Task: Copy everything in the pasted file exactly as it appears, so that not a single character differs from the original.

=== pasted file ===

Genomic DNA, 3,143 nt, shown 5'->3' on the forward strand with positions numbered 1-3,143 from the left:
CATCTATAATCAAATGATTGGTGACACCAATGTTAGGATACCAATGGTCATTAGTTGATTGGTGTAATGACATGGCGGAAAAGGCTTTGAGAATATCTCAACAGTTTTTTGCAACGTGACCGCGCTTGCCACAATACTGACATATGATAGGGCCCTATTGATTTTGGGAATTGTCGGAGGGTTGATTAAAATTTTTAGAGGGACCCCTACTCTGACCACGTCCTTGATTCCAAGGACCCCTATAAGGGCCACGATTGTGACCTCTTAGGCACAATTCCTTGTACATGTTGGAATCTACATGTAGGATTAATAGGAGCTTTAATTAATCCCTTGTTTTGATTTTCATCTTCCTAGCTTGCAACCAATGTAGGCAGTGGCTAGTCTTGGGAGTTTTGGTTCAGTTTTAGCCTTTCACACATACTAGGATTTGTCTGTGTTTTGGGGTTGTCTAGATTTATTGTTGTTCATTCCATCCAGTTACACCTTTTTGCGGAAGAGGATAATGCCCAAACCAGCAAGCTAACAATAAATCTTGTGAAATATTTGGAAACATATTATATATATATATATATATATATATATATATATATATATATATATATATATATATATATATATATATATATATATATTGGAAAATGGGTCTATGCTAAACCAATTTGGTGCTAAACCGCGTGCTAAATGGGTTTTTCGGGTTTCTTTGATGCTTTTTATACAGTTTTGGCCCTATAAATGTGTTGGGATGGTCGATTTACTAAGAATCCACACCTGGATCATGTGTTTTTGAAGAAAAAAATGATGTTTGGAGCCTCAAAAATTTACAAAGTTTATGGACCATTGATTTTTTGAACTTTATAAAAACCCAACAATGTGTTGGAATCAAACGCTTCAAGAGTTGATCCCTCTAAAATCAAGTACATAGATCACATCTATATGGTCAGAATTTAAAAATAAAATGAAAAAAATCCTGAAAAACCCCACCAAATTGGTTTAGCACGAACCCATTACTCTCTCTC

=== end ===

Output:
Genomic DNA, 3,143 nt, shown 5'->3' on the forward strand with positions numbered 1-3,143 from the left:
CATCTATAATCAAATGATTGGTGACACCAATGTTAGGATACCAATGGTCATTAGTTGATTGGTGTAATGACATGGCGGAAAAGGCTTTGAGAATATCTCAACAGTTTTTTGCAACGTGACCGCGCTTGCCACAATACTGACATATGATAGGGCCCTATTGATTTTGGGAATTGTCGGAGGGTTGATTAAAATTTTTAGAGGGACCCCTACTCTGACCACGTCCTTGATTCCAAGGACCCCTATAAGGGCCACGATTGTGACCTCTTAGGCACAATTCCTTGTACATGTTGGAATCTACATGTAGGATTAATAGGAGCTTTAATTAATCCCTTGTTTTGATTTTCATCTTCCTAGCTTGCAACCAATGTAGGCAGTGGCTAGTCTTGGGAGTTTTGGTTCAGTTTTAGCCTTTCACACATACTAGGATTTGTCTGTGTTTTGGGGTTGTCTAGATTTATTGTTGTTCATTCCATCCAGTTACACCTTTTTGCGGAAGAGGATAATGCCCAAACCAGCAAGCTAACAATAAATCTTGTGAAATATTTGGAAACATATTATATATATATATATATATATATATATATATATATATATATATATATATATATATATATATATATATATATATATATTGGAAAATGGGTCTATGCTAAACCAATTTGGTGCTAAACCGCGTGCTAAATGGGTTTTTCGGGTTTCTTTGATGCTTTTTATACAGTTTTGGCCCTATAAATGTGTTGGGATGGTCGATTTACTAAGAATCCACACCTGGATCATGTGTTTTTGAAGAAAAAAATGATGTTTGGAGCCTCAAAAATTTACAAAGTTTATGGACCATTGATTTTTTGAACTTTATAAAAACCCAACAATGTGTTGGAATCAAACGCTTCAAGAGTTGATCCCTCTAAAATCAAGTACATAGATCACATCTATATGGTCAGAATTTAAAAATAAAATGAAAAAAATCCTGAAAAACCCCACCAAATTGGTTTAGCACGAACCCATTACTCTCTCTC